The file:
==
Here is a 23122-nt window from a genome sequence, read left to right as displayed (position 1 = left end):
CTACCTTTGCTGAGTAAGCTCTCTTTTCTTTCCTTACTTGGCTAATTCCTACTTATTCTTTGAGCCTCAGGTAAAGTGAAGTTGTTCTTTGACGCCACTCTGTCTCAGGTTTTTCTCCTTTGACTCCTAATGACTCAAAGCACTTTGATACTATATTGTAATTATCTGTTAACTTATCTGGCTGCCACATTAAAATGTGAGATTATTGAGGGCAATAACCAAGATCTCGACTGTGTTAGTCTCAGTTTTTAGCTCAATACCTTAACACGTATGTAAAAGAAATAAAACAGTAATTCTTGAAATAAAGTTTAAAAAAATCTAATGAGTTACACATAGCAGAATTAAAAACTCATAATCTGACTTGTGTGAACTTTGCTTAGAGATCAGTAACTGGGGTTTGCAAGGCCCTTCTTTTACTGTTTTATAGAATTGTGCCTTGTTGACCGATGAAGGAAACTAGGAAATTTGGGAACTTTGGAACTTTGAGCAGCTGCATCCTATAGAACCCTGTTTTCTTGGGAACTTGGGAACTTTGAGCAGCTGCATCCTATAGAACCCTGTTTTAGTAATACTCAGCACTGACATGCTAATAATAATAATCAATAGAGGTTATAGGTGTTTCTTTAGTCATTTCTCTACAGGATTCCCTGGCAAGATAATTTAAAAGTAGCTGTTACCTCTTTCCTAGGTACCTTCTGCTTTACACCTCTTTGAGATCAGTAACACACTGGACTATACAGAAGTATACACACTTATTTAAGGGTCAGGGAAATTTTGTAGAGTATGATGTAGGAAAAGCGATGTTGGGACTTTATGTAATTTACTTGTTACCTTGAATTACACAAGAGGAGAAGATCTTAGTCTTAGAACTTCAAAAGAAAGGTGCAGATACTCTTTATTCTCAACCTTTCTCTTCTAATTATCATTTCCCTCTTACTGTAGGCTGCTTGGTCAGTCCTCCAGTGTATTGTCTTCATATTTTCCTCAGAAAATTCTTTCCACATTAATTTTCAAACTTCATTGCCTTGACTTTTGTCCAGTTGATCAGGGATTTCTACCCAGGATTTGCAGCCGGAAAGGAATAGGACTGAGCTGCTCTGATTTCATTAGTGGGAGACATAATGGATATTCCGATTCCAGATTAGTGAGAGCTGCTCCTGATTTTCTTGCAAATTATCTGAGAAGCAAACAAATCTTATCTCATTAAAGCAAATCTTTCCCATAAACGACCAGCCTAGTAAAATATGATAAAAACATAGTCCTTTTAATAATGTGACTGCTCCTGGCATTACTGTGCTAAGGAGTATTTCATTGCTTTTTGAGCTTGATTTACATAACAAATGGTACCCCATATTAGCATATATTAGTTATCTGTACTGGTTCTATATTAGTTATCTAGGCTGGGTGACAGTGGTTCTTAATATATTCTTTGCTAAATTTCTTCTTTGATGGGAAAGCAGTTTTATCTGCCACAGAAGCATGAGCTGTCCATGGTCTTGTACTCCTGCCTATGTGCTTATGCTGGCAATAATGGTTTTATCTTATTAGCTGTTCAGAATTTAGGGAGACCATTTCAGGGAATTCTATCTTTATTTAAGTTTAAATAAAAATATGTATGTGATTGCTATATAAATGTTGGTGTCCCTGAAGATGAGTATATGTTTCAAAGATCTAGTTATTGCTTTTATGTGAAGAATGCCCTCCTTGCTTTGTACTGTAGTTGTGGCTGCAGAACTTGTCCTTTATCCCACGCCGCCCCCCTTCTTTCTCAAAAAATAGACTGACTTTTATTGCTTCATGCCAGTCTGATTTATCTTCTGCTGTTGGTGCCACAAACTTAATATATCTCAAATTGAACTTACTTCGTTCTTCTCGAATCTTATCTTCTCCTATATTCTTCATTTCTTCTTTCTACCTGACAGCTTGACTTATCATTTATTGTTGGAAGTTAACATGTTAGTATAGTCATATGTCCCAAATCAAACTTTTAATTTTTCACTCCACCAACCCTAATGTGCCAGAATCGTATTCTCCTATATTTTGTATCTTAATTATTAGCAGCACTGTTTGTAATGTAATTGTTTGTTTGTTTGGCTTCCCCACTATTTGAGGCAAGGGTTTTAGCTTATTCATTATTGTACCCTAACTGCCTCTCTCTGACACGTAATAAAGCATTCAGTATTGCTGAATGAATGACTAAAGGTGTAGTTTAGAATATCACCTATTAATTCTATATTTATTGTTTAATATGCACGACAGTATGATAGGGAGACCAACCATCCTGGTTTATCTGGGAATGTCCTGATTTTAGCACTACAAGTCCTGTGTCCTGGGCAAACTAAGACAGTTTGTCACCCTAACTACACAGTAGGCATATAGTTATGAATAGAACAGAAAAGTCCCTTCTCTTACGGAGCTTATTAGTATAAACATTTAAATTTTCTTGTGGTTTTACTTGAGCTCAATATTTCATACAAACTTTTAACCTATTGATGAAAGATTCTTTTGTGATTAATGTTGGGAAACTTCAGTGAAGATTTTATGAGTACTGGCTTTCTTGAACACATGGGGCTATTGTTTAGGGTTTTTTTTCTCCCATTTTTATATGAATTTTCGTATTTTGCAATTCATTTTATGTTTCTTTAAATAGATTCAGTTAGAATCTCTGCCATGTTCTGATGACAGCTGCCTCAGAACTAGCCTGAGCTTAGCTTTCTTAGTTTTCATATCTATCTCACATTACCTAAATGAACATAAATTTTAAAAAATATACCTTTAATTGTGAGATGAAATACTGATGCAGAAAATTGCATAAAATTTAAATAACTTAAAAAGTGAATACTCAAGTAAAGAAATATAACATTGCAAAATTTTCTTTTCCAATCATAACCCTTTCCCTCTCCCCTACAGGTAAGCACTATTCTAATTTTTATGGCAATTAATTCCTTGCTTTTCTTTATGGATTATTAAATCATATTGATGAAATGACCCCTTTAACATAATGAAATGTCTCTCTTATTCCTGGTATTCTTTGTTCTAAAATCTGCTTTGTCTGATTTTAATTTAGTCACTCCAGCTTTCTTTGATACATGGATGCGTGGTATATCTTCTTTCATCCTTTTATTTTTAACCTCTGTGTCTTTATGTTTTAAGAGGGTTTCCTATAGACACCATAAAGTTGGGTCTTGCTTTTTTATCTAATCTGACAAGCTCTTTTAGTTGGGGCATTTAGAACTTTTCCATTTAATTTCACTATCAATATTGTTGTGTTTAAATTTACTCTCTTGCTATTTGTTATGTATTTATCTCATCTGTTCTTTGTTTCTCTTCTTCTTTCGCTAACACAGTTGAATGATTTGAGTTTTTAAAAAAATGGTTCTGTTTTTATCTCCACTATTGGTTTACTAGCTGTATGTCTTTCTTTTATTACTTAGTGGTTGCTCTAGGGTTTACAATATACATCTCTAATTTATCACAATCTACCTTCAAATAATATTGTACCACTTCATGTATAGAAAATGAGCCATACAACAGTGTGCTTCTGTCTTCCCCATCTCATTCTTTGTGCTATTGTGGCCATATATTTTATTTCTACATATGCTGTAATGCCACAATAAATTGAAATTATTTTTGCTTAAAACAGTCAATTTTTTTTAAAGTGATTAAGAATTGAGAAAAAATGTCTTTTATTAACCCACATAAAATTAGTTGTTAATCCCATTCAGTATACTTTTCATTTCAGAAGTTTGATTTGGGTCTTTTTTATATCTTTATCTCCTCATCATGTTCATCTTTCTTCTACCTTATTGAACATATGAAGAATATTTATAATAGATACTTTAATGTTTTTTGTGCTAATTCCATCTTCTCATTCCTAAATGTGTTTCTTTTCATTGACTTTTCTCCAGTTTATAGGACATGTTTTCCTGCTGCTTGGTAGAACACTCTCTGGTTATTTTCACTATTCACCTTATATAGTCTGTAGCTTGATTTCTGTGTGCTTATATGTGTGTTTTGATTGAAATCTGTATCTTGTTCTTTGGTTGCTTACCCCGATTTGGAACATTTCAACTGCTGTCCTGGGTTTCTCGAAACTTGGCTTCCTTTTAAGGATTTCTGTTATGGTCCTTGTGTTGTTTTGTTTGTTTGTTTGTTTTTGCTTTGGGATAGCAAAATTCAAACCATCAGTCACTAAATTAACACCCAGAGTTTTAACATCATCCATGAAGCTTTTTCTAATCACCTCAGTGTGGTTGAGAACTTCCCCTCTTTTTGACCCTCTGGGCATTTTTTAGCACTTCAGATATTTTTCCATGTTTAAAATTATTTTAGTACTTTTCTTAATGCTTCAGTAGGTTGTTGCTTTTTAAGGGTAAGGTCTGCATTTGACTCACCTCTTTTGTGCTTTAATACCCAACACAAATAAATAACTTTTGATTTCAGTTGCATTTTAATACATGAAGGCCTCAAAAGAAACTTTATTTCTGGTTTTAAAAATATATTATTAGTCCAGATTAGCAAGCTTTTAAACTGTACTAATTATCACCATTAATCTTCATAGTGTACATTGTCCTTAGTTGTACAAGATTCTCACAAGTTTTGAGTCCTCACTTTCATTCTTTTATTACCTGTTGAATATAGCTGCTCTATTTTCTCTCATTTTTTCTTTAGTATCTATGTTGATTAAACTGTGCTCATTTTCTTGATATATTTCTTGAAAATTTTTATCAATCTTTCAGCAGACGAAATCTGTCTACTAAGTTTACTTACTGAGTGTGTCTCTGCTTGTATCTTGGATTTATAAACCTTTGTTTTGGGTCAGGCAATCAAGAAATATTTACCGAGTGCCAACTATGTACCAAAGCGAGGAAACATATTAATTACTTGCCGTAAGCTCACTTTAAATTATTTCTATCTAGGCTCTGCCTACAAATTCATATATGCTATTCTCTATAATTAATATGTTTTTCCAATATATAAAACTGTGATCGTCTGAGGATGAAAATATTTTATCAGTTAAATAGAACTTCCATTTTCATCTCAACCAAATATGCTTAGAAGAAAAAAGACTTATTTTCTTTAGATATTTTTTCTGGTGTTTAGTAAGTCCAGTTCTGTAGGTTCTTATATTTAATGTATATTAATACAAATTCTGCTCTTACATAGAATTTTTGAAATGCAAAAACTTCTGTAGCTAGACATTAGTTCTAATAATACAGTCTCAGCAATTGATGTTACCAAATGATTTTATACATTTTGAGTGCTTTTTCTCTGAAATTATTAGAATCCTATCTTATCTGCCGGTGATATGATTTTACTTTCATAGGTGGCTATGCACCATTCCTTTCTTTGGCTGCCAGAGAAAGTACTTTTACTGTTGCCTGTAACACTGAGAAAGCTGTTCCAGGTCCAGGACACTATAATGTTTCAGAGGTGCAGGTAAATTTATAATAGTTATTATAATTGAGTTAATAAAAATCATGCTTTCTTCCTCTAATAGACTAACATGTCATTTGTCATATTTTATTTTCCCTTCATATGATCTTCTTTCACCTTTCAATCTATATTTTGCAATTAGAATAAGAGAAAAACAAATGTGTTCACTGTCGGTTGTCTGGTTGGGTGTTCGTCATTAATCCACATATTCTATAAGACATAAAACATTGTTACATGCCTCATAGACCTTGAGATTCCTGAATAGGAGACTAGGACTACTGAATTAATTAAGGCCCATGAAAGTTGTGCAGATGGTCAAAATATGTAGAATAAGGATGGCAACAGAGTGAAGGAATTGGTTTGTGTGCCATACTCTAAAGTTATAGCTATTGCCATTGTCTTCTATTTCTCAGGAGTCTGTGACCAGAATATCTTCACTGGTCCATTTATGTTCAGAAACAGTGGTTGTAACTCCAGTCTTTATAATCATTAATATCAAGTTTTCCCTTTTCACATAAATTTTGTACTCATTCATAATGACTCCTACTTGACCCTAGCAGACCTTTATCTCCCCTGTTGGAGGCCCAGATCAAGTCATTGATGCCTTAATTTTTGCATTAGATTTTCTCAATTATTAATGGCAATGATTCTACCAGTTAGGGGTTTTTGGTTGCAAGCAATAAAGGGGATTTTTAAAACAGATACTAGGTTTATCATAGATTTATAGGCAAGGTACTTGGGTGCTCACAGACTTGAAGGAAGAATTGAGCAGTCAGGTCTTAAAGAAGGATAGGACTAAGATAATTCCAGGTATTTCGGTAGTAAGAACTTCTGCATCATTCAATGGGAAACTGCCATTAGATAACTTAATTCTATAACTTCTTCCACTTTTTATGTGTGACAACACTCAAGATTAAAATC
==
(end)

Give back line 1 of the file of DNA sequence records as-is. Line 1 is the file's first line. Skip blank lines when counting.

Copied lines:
Here is a 23122-nt window from a genome sequence, read left to right as displayed (position 1 = left end):